The problem is that a person, and specifically this person, Jesus, is open to different interpretations. The Bible shows us that. There isn’t one account of Jesus’s life; there are four, and they’re very different. When Constantine asked for a Bible and the bishops gathered together to decide what went in it, they could have just picked the best one, but they didn’t, because each of them told a different story, and each of those stories spoke to their communities in different ways. And then there’s the rest of it, Paul, and the author of Hebrews, and John of Patmos, all of these very different accounts and very different things that Jesus meant to these people and their communities.
But we don’t like things that are open to interpretation. That’s why so many people spend so much time trying to reconcile the different Gospel stories into one narrative. We want there to be a clear answer, one story, a system that guarantees results. We want to have control over the story. The Bible records all of these different voices saying this is who Jesus is to me, so that you can find who Jesus is for you.
But what we do is we find who Jesus is to us and we say, “Jesus means this to me, Jesus has to mean the exact same thing to you.” We say “No one comes to the Father except through Jesus,” but what we mean is “no one comes to the Father except through what Jesus means to me.”
Jesus said “I am the gate, who ever enters by me will be saved, and will come in and go out and find pasture.” But we like to think we’re the gate. We set up rules and we make hoops to jump through, and we tell people who’s in and who’s out. We act like gatekeepers. But the thing is we don’t own the place. Jesus goes to prepare a place for you. It is a place where you belong, but it doesn’t belong to you. You belong to him. And if there’s anything we know from Jesus’ ministry on earth it’s that the people who thought they could control who is in and who is out were almost always wrong.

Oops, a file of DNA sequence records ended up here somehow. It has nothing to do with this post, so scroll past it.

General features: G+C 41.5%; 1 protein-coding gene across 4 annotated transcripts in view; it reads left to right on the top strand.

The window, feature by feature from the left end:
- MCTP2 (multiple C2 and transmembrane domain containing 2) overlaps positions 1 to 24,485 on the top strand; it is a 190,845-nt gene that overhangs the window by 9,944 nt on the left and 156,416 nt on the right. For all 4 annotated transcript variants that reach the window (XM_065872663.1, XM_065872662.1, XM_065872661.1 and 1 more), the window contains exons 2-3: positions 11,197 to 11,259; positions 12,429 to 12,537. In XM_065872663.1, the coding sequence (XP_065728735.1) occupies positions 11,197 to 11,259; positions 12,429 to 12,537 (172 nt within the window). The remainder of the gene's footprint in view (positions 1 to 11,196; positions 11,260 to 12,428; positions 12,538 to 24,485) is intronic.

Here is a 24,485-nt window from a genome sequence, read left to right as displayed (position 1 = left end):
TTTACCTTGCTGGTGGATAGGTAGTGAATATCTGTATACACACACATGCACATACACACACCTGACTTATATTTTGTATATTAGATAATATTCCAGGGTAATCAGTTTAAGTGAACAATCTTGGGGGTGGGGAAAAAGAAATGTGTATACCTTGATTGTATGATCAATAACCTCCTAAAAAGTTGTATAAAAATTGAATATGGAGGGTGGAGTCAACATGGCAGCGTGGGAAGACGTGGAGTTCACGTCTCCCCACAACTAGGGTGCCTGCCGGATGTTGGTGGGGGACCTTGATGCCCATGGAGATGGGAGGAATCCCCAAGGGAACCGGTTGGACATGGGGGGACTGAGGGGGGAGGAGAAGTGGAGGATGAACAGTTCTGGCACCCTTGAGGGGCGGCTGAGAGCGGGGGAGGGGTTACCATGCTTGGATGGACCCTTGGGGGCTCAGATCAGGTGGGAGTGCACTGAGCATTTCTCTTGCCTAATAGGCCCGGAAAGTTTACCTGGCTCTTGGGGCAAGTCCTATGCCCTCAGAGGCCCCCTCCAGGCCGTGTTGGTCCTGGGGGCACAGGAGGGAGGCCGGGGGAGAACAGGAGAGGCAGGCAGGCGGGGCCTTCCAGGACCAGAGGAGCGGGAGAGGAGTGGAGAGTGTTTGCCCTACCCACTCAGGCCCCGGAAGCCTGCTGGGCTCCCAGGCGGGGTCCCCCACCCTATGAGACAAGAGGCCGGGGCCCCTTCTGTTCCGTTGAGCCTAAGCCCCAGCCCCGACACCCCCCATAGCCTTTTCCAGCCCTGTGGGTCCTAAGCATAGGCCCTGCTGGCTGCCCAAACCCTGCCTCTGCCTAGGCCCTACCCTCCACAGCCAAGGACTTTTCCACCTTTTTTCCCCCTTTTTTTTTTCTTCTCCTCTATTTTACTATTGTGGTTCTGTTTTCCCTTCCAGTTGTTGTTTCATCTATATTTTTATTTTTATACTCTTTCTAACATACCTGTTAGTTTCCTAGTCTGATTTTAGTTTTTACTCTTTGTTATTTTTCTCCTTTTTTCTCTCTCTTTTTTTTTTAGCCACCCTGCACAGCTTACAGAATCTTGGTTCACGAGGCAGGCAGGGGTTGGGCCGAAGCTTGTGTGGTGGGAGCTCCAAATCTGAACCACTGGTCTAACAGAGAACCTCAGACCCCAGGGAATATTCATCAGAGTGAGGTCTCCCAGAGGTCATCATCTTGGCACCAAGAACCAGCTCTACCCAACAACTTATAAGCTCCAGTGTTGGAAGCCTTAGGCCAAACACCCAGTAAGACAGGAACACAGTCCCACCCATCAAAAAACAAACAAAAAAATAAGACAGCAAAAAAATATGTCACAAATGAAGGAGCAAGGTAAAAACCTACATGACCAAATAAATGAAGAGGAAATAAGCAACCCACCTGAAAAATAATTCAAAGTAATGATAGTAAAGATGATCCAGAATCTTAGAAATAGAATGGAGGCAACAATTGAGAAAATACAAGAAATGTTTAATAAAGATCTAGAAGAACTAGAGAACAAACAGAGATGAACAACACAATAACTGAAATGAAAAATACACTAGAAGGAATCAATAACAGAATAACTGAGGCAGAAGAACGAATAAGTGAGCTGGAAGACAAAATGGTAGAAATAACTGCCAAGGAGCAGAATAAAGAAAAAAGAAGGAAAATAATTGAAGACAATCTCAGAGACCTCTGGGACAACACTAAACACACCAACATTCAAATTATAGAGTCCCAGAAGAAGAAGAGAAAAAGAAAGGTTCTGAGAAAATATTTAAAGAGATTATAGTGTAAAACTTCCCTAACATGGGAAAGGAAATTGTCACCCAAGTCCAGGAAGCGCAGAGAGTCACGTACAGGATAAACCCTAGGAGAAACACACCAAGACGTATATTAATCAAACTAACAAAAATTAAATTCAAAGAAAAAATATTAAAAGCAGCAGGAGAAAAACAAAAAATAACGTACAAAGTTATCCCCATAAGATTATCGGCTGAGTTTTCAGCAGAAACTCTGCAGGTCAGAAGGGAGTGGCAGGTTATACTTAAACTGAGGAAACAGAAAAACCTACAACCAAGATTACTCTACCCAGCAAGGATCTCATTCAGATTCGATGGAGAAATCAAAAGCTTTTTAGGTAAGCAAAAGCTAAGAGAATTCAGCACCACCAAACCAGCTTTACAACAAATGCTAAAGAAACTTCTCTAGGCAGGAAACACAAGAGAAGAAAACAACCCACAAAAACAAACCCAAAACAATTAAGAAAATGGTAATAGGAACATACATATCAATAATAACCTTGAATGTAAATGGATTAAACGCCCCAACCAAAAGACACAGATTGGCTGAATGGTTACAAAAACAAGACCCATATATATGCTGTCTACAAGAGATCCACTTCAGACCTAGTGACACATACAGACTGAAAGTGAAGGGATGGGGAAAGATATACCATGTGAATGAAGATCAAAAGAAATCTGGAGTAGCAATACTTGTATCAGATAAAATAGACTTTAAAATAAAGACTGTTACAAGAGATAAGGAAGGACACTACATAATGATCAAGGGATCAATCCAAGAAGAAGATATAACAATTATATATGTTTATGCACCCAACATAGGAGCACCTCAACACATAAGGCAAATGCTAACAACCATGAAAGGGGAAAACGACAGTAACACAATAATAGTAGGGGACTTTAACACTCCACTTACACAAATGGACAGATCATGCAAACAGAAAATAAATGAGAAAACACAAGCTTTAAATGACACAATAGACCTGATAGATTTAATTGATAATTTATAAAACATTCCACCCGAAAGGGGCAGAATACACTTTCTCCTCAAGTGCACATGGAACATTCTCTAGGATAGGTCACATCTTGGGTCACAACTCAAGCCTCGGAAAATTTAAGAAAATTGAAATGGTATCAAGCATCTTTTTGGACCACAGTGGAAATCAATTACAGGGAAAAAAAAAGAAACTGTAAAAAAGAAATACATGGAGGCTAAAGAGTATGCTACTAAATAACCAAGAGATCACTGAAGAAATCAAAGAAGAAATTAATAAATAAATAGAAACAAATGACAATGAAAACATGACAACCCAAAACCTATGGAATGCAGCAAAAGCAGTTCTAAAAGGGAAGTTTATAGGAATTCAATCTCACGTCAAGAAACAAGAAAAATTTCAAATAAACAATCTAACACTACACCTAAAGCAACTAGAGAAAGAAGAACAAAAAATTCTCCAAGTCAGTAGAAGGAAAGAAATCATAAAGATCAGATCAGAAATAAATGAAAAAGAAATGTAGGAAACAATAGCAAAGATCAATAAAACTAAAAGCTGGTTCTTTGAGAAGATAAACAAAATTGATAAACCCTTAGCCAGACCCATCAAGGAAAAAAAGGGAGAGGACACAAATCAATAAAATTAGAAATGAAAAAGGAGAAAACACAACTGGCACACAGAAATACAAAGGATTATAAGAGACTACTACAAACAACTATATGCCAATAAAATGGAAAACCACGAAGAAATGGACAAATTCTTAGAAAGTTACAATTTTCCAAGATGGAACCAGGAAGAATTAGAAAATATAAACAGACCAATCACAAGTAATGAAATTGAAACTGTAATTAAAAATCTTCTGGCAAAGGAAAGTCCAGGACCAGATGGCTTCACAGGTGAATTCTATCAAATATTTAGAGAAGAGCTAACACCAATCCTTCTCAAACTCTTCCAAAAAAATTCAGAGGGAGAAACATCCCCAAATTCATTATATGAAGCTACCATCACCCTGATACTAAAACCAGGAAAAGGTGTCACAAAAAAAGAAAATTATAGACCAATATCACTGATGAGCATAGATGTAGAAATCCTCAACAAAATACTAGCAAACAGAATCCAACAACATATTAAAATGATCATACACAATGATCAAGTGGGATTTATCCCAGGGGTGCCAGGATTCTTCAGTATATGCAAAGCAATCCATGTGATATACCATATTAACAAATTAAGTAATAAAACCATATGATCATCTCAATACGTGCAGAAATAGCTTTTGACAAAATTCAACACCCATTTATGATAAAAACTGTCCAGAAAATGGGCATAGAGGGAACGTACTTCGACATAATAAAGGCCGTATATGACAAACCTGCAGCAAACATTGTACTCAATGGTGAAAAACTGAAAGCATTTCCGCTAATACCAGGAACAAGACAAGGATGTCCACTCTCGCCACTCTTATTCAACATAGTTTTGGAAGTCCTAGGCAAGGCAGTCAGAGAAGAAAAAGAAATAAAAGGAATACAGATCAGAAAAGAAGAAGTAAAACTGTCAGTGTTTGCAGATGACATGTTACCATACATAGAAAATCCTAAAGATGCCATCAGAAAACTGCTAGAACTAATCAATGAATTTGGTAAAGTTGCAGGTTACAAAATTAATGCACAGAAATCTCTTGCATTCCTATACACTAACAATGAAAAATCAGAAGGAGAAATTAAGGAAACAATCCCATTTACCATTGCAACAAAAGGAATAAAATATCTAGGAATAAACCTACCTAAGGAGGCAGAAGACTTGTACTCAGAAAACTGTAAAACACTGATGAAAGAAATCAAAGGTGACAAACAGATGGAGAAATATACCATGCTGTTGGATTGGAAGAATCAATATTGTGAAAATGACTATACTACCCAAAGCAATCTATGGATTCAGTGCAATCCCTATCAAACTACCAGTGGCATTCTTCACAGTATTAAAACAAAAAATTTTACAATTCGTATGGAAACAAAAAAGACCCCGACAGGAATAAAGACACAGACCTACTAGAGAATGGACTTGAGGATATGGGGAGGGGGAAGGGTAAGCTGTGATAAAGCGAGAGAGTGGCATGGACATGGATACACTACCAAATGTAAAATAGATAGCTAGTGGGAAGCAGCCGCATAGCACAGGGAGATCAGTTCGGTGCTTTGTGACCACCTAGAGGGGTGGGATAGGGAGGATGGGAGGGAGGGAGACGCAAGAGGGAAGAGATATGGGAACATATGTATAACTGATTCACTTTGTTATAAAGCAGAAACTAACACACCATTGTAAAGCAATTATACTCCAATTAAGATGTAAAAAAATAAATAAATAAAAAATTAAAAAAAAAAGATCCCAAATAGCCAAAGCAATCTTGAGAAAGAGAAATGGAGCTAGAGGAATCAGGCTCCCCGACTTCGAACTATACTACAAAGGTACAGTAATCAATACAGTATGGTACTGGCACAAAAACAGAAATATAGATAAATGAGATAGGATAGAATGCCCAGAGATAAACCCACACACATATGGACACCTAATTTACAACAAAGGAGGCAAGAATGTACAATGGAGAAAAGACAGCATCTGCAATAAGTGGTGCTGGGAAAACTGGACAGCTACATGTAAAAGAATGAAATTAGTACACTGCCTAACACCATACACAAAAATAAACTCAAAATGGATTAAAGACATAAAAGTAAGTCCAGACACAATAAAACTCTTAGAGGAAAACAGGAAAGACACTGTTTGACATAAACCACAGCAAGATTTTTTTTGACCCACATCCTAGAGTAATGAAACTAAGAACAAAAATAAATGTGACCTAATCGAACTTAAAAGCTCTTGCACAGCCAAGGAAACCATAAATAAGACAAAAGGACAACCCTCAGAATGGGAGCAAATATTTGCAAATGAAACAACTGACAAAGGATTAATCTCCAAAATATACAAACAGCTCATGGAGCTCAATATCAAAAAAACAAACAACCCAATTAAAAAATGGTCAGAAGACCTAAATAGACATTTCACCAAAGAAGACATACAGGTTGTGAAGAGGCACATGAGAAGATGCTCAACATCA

Now Philip has a solution to all this. If you just give us the answer then we won’t have all of this confusion, all of these different meanings that Jesus can hold for people. “Show us the Father,” he says, “and we will be satisfied.” In Jesus’ answer he basically says, “Have you been listening, at all. This whole time I’ve been showing you the Father, in my teachings, in my actions. In everything I’ve done on this journey that you’ve walked with me you’ve seen the Father.” In other words, if you would just listen, you will find that you know the way home.
Listen to Jesus. Listen to his story. Told in 4 different ways by Matthew, Mark, Luke, and John and 4 million different ways by all the people they inspired. Listen to his teachings, and the story of the signs and wonders that he produced and through him listen to the Father who sent him.
And listen to your life. Listen for Jesus speaking to you now. What aches and pulls on your heart? What brings a tear to your eye? What uncomfortable truths are you hiding from? What deep needs are you afraid to acknowledge? What great dreams are you afraid to shoot for? Pay attention to these. Because somewhere in the middle. Somewhere in the intersection between Jesus’ life and your life, somewhere in the messy place where things don’t turn out the way we want them to, somewhere in the space between loving perfectly and being perfectly loved, is the place where we belong.
Pay attention so that when he comes to you and says “Come follow me,” you will know enough to recognize the way home.